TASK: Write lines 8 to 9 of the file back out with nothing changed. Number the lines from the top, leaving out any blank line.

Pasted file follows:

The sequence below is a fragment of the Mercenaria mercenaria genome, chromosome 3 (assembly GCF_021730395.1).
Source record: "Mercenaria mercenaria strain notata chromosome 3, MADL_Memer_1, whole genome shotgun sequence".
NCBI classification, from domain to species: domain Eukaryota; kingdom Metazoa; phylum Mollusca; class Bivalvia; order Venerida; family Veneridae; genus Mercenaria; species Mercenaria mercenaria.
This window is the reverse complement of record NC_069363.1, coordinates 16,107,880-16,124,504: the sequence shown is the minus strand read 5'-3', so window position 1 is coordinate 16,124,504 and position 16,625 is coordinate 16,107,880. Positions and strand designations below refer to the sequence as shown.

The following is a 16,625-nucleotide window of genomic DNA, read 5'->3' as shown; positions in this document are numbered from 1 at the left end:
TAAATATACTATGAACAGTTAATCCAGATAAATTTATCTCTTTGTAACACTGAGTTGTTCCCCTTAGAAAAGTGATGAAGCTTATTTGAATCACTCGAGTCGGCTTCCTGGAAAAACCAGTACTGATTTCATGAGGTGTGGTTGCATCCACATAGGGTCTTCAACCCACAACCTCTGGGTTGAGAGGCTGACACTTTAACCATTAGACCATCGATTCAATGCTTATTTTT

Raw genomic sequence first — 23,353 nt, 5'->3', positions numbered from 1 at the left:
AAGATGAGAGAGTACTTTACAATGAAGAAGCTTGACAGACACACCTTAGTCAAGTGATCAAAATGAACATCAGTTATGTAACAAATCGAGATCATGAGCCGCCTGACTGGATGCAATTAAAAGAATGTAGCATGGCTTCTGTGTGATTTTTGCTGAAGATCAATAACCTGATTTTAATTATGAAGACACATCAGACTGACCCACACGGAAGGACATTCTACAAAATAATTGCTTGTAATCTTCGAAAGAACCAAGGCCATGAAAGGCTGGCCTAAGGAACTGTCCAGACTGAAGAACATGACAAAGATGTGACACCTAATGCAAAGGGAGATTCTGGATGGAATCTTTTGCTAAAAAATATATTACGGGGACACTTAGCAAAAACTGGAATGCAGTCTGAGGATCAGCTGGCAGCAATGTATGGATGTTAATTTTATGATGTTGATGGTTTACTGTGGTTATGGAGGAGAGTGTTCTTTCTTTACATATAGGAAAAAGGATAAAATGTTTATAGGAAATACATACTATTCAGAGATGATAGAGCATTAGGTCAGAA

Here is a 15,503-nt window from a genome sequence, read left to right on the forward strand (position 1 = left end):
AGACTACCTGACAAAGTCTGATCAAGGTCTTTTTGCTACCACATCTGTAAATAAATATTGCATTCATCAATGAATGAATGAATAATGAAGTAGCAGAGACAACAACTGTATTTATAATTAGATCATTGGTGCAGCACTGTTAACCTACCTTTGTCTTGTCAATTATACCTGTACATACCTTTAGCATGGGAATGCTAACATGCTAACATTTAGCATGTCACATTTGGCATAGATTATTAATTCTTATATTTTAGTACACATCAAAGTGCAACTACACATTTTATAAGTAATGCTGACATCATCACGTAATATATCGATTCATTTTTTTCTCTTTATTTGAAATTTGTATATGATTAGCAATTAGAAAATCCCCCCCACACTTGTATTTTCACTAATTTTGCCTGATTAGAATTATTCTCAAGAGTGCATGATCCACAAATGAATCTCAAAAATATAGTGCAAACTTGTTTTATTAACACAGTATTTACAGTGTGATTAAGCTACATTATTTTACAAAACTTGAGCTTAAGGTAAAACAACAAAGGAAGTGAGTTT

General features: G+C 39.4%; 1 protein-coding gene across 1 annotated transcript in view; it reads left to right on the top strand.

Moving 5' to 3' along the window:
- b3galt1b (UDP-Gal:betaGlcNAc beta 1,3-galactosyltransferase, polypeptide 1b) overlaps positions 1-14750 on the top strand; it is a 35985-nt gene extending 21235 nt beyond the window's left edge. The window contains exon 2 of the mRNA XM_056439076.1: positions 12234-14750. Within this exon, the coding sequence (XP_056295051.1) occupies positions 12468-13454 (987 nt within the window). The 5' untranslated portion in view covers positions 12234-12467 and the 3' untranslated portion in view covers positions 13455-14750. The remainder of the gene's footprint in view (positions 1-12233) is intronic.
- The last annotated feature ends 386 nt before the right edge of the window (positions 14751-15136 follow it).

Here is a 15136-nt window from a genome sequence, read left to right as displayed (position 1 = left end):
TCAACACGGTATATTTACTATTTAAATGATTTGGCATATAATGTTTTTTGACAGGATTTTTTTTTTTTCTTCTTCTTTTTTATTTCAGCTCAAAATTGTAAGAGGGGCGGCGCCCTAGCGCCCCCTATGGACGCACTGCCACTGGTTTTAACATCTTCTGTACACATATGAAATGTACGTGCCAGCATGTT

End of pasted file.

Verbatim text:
AAGATGAGAGAGTACTTTACAATGAAGAAGCTTGACAGACACACCTTAGTCAAGTGATCAAAATGAACATCAGTTATGTAACAAATCGAGATCATGAGCCGCCTGACTGGATGCAATTAAAAGAATGTAGCATGGCTTCTGTGTGATTTTTGCTGAAGATCAATAACCTGATTTTAATTATGAAGACACATCAGACTGACCCACACGGAAGGACATTCTACAAAATAATTGCTTGTAATCTTCGAAAGAACCAAGGCCATGAAAGGCTGGCCTAAGGAACTGTCCAGACTGAAGAACATGACAAAGATGTGACACCTAATGCAAAGGGAGATTCTGGATGGAATCTTTTGCTAAAAAATATATTACGGGGACACTTAGCAAAAACTGGAATGCAGTCTGAGGATCAGCTGGCAGCAATGTATGGATGTTAATTTTATGATGTTGATGGTTTACTGTGGTTATGGAGGAGAGTGTTCTTTCTTTACATATAGGAAAAAGGATAAAATGTTTATAGGAAATACATACTATTCAGAGATGATAGAGCATTAGGTCAGAA

Here is a 15,503-nt window from a genome sequence, read left to right on the forward strand (position 1 = left end):